One of the joys of travelling for me is taking advantage of the many (seemingly hidden) convents, monasteries, cloisters, and the like where I can pray the Liturgy of the Hours in community. I used to travel frequently for business, and one of the perks was exploring the richness of prayer by visiting communities such as the Holy Spirit Sisters in St. Louis, the Georgetown Visitation Monastery, the Dominican House of Studies near the national basilica, and more. These wonderful houses of prayer often lie hidden–but fortunately a quick GoogleMaps search quickly turns them up 🙂
This past week I had the pleasure of visiting the cloistered Dominican Nuns of the Monastery of the Blessed Sacrament in Farmington Hills, Michigan for Saturday evening vespers.
The nuns did a lovely job making sung evening prayer accessible to the random visitor. The few sisters on the outside of the cloister greeted myself, my husband, and our 6 month old son (as well as the one other visitor) and made sure we had the right books to participate. During the prayers, one even checked back a few times to make sure our bookmarks were in the right place. It wasn’t a suffocating amount of attention, but just enough to make sure we could participate vocally as much as desired without being confused by the particular details of chant tones, prayers, etc. that individual communities often develop.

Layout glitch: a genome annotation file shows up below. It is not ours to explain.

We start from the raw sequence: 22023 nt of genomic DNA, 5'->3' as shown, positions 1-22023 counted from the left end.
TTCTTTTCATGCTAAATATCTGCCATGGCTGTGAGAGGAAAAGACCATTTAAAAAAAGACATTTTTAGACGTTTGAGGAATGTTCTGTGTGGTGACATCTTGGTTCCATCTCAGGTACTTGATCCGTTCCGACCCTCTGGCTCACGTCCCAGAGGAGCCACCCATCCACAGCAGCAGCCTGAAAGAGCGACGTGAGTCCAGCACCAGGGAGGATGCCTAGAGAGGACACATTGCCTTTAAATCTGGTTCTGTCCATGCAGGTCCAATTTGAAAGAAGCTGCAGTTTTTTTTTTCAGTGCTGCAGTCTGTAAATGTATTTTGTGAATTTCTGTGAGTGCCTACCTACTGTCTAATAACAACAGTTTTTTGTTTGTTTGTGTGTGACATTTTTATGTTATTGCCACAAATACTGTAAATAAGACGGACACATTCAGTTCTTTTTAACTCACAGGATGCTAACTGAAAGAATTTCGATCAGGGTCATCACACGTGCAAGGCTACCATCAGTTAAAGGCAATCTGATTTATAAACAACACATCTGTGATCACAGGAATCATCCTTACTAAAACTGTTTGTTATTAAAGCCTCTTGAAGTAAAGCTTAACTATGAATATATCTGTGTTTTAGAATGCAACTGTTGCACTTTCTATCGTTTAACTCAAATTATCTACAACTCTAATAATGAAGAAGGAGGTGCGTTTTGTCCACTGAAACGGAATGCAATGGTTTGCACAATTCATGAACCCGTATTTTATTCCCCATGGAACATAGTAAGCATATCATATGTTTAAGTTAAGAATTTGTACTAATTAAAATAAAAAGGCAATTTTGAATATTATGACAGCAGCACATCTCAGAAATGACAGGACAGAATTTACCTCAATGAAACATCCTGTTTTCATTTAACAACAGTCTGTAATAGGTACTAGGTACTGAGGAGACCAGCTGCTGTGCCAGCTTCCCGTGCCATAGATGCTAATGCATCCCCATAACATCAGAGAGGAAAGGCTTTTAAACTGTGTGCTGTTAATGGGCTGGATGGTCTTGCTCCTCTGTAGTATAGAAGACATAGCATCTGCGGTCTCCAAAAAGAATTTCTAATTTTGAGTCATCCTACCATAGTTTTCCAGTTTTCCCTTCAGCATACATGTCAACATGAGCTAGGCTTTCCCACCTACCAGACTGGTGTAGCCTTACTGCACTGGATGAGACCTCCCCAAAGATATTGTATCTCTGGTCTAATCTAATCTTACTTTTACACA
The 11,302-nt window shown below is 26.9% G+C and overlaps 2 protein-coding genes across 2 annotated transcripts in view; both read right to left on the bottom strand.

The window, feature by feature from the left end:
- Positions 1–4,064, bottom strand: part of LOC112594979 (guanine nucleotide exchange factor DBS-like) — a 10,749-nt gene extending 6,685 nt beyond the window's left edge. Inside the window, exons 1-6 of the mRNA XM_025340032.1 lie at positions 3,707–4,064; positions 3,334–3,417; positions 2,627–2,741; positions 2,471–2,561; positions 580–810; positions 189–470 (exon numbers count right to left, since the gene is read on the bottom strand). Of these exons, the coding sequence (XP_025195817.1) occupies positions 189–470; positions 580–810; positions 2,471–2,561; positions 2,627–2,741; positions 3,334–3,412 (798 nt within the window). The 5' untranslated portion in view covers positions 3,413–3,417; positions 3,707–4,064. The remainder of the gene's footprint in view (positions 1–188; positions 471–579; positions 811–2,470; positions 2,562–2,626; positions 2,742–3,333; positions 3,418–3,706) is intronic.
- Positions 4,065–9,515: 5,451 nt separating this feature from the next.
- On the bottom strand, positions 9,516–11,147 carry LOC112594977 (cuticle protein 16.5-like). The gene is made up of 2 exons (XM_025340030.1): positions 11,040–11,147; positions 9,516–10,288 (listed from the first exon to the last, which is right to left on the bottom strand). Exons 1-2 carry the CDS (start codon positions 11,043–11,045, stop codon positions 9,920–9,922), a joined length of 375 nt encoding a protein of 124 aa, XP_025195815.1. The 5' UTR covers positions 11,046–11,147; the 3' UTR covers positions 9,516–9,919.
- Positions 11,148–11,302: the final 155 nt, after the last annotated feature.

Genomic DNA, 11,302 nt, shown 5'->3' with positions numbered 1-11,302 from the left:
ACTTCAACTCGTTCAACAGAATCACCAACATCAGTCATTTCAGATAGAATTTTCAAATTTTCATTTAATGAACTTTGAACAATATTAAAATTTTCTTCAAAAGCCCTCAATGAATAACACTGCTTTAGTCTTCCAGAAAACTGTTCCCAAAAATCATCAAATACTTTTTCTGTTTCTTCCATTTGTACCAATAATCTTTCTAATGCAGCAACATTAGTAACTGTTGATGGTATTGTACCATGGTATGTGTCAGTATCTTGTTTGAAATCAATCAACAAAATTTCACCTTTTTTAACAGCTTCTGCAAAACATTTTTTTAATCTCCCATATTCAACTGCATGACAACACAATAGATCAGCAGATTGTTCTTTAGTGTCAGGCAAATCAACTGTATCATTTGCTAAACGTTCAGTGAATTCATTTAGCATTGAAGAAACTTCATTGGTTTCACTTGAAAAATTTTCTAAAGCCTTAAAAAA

And then, the best surprise–preaching! Now, I’m not sure if they always preach at evening prayer or just on the eve of Sundays/solemnities, but one of the nuns gave a homily of about 10 minutes. Since she was behind the cloister, we could not see her…but her gentle, reflective style of preaching was spiritually moving to listen to. It was a mediative style that wove the Gospel reading of the next day, with the evening psalms, with touches of Pope Francis’ encyclical Lumen Fidei woven in.
While there are many reasons to promote the communal praying of the Liturgy of the Hours in parish life, I think the opportunity for preaching from the community to come forth is quite a compelling one.